When God made time did he make enough of it?
Or rather — Time is money?
I was pondering these two paradigms last week as, critically pressed for time, we were filing the remaining layouts for the next issue of Marie Claire magazine. It was already after 11 pm, a sizable order of pizza and Coca Cola had long been devoured, but no one in the office seemed to complain. Spirits ran surprisingly high: the adrenaline rush from working under a tight deadline made us all, in fact, more focused, alert and a good deal more creative than normal.
I am sure this sort of situation takes place pretty much in every office occasionally or, like in ours, on a regular basis, when in the final week of every month we are to close the deadline. There's a special word in Russian to describe this work style - "avral," meaning "making all-out effort in the last minute," "rushing frantically to get the job done." I actually believe "avral" is quite an applicable notion to how we, Russians, tend to treat work and time in general.
Back in 1983, Edward T. Hall, a prominent American anthropologist, published a much talked about study titled "The Dance of Life: The Other Dimension of Time."
He divided the world into the two major cultural poles regarding attitudes towards time: monochronic and polychronic. In monochronic cultures (the U.S., Japan, Northern and Central European countries), time perception is linear, the work patterns are task-oriented, with priorities clearly set, goals and missions established, much planning done in advance and then strictly followed. In these societies time is indeed an invaluable resource not to be wasted.
Polychronic cultures (the Mediterranean countries, Arab world and Latin America), according to Hall, "are oriented toward people, human relationships and the family, which is the core of their existence." The price of time therefore is relative as it's believed that there's more than enough of it. Time might be an asset, but not the key one. Multiple other factors — circumstances, connections, etc. - are at play. Also, time is perceived in a so-called "spiral" way: the present is deeply connected with the past, and the future isn't always to be envisioned and planned.
Hall placed Russia in the polychronic camp. I tend to agree even though much has changed in the country since 1983. Today there's definitely much more motivation here to make a more efficient use of time, but the Soviet heritage with its laissez-faire attitudes is still apparent. That's especially the case in the regions where the Soviet models often prevail, and economic instability makes the present too transient and the future unpredictable. When it comes to big cities where opportunities are plenty, I find that thanks to poor organization, we often don't really manage time, but time manages us.
"In Moscow and a few other big Russian cities people tend to work 24/7, and your job tends to eat up your personal time," said Konstantine Smirnov, a businessman with twenty years of top-management experience in Russian and international corporations."In Moscow, being half-hour late, even for business meetings, is accepted — bad traffic is an all-year-round excuse. Planning is chaotic or inexistent, and many appointments are made on short notice."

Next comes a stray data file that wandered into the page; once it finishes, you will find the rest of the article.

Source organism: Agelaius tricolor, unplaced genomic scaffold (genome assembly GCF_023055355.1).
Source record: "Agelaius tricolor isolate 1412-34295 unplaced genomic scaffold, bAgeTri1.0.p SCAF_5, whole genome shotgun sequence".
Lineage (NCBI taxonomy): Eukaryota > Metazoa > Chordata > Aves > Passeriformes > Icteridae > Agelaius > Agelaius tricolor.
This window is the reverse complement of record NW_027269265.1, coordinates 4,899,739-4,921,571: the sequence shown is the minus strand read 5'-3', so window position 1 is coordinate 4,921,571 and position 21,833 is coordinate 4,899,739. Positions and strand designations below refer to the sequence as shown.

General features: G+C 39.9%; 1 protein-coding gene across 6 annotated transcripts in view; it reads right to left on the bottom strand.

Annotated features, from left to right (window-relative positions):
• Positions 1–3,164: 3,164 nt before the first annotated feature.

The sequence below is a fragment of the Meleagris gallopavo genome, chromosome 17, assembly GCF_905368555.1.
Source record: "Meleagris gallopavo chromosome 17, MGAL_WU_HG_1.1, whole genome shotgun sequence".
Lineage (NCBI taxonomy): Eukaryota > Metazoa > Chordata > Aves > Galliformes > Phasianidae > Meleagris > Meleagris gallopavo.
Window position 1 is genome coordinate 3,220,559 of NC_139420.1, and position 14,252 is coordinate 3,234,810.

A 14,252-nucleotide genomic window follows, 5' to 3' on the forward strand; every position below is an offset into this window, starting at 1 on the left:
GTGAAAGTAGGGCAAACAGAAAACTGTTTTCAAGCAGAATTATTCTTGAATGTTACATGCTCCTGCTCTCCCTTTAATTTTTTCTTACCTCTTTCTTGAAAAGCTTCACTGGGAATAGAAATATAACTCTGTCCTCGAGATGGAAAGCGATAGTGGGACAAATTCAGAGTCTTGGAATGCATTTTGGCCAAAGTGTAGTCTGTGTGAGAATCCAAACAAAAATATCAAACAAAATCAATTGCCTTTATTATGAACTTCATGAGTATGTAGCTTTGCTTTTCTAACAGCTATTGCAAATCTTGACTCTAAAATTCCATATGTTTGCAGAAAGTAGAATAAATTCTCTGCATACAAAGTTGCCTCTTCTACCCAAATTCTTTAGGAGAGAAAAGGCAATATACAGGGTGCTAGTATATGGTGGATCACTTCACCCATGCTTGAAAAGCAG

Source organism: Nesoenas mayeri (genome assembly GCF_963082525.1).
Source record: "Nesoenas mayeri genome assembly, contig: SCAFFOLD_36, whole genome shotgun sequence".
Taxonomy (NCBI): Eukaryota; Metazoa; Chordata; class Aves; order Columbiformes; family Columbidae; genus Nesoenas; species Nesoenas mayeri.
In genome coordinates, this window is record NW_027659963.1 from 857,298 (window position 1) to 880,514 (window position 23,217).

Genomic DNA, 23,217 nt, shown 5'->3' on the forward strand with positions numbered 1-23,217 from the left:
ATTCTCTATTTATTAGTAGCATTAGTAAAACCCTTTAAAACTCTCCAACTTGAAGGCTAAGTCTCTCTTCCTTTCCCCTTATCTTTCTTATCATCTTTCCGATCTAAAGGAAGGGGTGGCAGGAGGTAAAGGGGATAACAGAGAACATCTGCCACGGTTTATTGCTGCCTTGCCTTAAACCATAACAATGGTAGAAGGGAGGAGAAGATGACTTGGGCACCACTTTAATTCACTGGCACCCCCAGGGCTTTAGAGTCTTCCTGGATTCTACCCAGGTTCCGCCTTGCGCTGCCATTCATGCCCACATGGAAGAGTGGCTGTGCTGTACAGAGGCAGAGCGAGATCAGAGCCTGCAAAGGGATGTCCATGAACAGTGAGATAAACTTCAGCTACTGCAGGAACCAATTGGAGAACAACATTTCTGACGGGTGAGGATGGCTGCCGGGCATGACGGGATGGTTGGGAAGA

I asked Gleb Arkhangelsky, founder and director of Time Organizing, one of Russia's top time management consultancies which has been training major Russian and international corporations for more than eight years, what he thought about this. He observed that such thing as a "typical Russian" attitude towards time doesn't exist. Culturally this complex country is somewhere in the middle of two worlds, he said. It manages to incorporate both the poly- and monochronic elements, sometimes present within one company, even within the same department, or even within one person.
"While some people and some companies demonstrate phenomenal efficiency and punctuality, others here just have no regard for time. In Russia, you just never know what you're going to get," Arkhangelsky said. Still, he insisted that gradually, both individuals and businesses are clinging toward the Anglo-Saxon "time is money" model. "It's the model that works, and the entire world is getting there — just look at South-East Asia, which used to relate to time differently before the economic boom."
But we, Russians, should also treasure and make use of our unique abilities which, in fact, include the capacity to work effectively under pressure. According to Arkhangelsky, the "avral work style" is, in fact, deeply rooted in our mentality, which is linked to the country's challenging climate. "Summers are very short in Russia, so throughout the centuries all the agricultural work needed to be done very fast, with ten idle months to follow."
That's exactly what Ilya Muromets, the fabled Russian folklore character, did. This tall but poorly motivated fellow spent 33 years lying down, incapable of doing anything, until some magic powers inspired him to carry out some exploits. That's how we often work, procrastinating until last minute pressure (or inspiration?) fuels us to complete the project and sometimes even produce impressive results.
But I suspect better time management wouldn't hurt us either.
The views expressed in this column are the author’s and may not necessarily represent those of RIA Novosti.
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Svetlana Kolchik, 33, is deputy editor-in-chief of the Russian edition of Marie Claire magazine. She holds degrees from the Moscow State University Journalism Department and Columbia University Graduate School of Journalism. She has worked for Argumenty i Fakty weekly in Moscow and USA Today in Washington, D.C., and contributed to RussiaProfile.org, Russian editions of Vogue, Forbes and other publications.